Album Review: Biffy Clyro – MTV Unplugged (Live At Roundhouse, London) (2018 LP)

When you think of Biffy Clyro live you’re most likely to think of a night out which leaves you sweaty, with ringing ears and a raw throat, and possibly some sort of discombobulation at a cellular level. The Scotsmen are known for their high-energy gigs, with raucous sing alongs and lack of upper body clothing (them, mostly), so the idea of an acoustic album is a distinct departure from the norm.

Enter MTV Unplugged (Live At Roundhouse, London) – the latest in a long series of stripped back gigs by some of the world’s biggest and best bands. Recorded last November in London’s famous Roundhouse, the new album from Biffy Clyro is an opportunity to experience the band in a more low-key environment.

Opening with the familiar “Mon The Biff” crowd chant it’s immediately evident that there’s no need to be concerned about the essence of a Biffy gig being lost in translation to the acoustic stage, indeed it’s as engaging and immersive as their standard shows but with a new level of intimacy that is breathtaking.

The mix on this album is phenomenal.  It’s as close to having Biffy Clyro in your lounge room as you can get (unless you have Biffy Clyro in your lounge room, I guess).  The stripped back performance brings with it an enhanced level of clarity and really enables you to appreciate the incredible musicality of the band. Simon Neil is easily one of the best lyricists in the business and there’s a real joy being able to savour his writing through this set. Special mention also to the delicious harmonies of brothers James Johnston and Ben Johnston. I always love the way their voices blend, and then join so beautifully with Neil’s, and this album brings this to the fore.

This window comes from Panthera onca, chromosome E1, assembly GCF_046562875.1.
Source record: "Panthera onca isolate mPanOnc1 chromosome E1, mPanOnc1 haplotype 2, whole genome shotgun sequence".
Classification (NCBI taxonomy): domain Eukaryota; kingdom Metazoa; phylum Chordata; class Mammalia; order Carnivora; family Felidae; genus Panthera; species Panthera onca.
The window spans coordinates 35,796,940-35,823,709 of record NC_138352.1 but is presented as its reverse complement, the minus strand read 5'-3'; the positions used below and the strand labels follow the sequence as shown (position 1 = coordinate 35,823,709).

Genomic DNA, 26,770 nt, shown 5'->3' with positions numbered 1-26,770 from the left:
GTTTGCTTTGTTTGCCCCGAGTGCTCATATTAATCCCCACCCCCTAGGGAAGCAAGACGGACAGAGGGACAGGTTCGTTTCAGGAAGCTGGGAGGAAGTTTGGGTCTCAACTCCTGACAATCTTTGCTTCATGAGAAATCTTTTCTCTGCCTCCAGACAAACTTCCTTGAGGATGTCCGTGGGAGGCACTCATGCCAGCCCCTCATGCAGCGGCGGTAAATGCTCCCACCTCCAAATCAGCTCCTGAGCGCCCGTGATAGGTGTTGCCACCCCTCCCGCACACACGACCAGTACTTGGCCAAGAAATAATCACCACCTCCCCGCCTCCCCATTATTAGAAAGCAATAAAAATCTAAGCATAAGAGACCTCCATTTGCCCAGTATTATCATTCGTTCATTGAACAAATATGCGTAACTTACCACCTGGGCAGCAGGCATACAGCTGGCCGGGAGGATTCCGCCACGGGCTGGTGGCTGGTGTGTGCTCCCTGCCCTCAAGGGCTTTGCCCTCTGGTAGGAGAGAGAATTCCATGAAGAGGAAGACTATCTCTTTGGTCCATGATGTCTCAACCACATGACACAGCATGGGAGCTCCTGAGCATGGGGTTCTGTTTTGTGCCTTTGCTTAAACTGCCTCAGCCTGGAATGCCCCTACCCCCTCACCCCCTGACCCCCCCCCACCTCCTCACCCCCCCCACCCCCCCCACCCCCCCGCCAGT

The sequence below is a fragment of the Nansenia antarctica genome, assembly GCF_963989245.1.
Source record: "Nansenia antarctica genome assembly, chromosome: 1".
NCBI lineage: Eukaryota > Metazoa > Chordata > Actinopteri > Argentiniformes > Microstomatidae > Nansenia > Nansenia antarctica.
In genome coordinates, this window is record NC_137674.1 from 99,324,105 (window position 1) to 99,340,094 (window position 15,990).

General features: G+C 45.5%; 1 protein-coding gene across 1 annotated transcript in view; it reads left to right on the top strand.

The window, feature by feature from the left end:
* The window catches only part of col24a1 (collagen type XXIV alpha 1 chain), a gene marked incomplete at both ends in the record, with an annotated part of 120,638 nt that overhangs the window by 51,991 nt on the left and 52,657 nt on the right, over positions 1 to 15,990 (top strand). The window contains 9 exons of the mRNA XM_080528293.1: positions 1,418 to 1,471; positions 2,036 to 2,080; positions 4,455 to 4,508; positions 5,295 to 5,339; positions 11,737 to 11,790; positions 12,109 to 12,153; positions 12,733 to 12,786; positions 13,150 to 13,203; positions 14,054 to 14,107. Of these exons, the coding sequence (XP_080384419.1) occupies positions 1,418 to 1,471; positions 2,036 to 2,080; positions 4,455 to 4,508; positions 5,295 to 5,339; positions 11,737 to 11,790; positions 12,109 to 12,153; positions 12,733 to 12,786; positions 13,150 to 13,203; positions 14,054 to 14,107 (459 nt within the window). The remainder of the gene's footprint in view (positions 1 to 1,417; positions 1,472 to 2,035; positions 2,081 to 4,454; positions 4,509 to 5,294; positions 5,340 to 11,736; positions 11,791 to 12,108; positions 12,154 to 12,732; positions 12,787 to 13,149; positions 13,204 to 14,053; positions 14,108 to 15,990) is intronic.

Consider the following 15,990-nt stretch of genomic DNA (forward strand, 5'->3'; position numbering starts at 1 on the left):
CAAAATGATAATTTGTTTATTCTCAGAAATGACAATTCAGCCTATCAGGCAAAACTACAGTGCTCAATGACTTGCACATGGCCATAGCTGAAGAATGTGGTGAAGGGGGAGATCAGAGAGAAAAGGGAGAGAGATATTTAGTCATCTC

There’s a great selection of songs on the tracklist, hopefully enough to please old and new fans alike. The ever-glorious “Many of Horror” holds up as you’d expect, as does “Machines” and “Medicine”. A newly discovered delight is the Unplugged version of “Opposite”. That has long been my favourite Biffy ballad and I didn’t think I could love that song more than I did, but this acoustic version blows the original out of the water, which is really saying something in my books. “Mountains” is momentous – starting with a simple piano accompaniment then building through those wonderful harmonies into a soaring finale.

Frankly there’s so many great moments on this album it’s hard to pick clear highlights, but “Drop It” is wonderful. Looking back at the notes I took during the playback it simply says, “Oh, sweet Jesus”, so hopefully my lack of adjectives will speak volumes on that one. One other highlight is “Different Kind of Love” which, in the words of Simon Neil, is ‘kind of a new song’. It’s a unexpected treat amongst the familiar.

During their recent Australian tour they told us that they didn’t think they were worthy of an MTV Unplugged slot. Not only have they proven themselves worthy, they’ve produced a performance which will long be mentioned in the same breath as the iconic Unplugged shows which have gone before.  Album of the year for me.

Review Score: 10 out of 10. 

MTV Unplugged (Live At Roundhouse, London) is released on May 25.



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